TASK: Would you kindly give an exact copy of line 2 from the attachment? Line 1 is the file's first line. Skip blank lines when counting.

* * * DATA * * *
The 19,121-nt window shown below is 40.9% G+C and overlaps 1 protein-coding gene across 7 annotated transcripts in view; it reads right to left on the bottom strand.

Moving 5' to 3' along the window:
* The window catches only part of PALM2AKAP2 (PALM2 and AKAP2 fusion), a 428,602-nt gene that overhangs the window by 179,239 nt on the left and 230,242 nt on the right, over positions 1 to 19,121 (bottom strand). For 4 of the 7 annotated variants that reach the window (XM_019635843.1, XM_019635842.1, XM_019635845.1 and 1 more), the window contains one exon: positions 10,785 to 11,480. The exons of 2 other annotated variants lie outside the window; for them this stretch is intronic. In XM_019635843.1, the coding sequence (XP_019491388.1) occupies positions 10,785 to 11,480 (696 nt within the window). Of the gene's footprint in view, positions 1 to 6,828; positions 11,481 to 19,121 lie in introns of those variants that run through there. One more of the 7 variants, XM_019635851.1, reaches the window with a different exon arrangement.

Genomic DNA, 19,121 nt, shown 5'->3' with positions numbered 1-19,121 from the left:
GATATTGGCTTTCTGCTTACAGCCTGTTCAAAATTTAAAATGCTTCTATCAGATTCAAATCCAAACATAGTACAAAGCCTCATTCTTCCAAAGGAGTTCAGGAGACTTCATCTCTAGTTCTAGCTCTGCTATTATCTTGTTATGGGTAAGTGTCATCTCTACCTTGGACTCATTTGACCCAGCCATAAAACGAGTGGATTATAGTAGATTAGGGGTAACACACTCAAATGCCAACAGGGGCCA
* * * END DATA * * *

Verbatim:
Moving 5' to 3' along the window: